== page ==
Journal of Pediatric Surgery: Effects of an automated social media strategy for knowledge dissemination

J Pediatr Surg. 2020 Oct 6;S0022-3468(20)30686-2. doi: 10.1016/j.jpedsurg.2020.09.037. Online ahead of print.


Background/purpose: With increasing publications, it's hard to keep up with surgical literature. Social media is a valuable educational resource with global reach. We sought to analyze the impact of an automated social media strategy for the Journal of Pediatric Surgery (JPS).

Methods: Analytics for March-August 2019 were retrospectively reviewed for automated posts using a SocialPilot queue from the journal's RSS feed. Descriptive and inferential statistics were utilized to analyze performance, including journal article views.

Results: One hundred sixty-five posts amassed 512,316 impressions and 9,795 article views. Facebook had greater overall impact (p < 0.01). Twitter was stronger when adjusted by number of followers (p < 0.01). Engagements and article views had strong correlation between platforms (p < 0.01). Day of the week had limited impact. Photographs were the preferred content format (p < 0.05). Topic had the highest effect on performance (p < 0.05) - with colorectal, EA/TEF, and general pediatric surgery leading to higher reach and engagement. ECMO/CDH was the least popular. Comments and shares were negligible.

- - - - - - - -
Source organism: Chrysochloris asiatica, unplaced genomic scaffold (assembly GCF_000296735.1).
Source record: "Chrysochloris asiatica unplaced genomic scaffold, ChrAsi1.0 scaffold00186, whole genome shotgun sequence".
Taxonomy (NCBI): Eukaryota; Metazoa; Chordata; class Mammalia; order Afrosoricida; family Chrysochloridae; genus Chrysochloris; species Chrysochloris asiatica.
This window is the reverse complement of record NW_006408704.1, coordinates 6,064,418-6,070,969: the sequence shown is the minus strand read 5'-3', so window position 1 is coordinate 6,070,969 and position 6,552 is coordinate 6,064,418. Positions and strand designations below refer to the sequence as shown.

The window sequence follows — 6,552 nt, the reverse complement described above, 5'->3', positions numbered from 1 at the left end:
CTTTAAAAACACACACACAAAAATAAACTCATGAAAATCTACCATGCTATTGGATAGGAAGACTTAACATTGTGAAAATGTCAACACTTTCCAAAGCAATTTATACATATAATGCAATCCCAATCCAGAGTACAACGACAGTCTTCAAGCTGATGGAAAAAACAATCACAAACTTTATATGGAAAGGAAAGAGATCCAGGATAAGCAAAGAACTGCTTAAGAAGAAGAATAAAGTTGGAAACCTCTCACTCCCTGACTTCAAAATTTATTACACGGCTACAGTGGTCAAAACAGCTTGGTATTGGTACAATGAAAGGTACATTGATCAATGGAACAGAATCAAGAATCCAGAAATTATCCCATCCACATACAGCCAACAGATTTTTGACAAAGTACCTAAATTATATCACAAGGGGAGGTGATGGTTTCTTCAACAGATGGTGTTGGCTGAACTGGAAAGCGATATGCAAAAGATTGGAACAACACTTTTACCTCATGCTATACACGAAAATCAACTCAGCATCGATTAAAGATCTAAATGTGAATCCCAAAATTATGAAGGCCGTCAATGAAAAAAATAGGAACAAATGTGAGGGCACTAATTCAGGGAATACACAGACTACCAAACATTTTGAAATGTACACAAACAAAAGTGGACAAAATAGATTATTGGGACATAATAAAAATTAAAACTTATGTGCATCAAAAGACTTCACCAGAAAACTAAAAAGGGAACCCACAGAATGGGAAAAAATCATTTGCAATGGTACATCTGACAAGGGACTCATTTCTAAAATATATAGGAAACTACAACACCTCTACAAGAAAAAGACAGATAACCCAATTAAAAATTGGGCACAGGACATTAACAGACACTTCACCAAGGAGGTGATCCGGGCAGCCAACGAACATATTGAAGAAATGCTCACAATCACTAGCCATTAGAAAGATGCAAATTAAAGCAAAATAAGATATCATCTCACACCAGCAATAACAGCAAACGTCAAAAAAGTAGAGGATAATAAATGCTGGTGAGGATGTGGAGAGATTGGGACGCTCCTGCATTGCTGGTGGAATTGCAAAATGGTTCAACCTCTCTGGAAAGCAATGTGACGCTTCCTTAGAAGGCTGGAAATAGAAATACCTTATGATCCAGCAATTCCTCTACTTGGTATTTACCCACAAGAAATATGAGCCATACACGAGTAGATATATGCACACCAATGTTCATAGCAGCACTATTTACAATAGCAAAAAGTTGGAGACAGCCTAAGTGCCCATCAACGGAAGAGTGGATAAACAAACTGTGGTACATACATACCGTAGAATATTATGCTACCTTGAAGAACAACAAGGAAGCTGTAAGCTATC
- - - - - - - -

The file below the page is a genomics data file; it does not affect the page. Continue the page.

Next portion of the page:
Conclusions: We reached 3,105 users, with 59 article views per post. Topic had the strongest effect on performance. For comparison, custom infographics reached 7,368 users and averaged 101 article views. Alternative knowledge dissemination strategies are likely needed to foster online discussion and build more robust forums for collaboration.

Type of study: Retrospective, Non-clinical Study.

Level of evidence: Level III.

Keywords: Facebook; Knowledge dissemination; Medical education; Social media; SocialPilot; Twitter.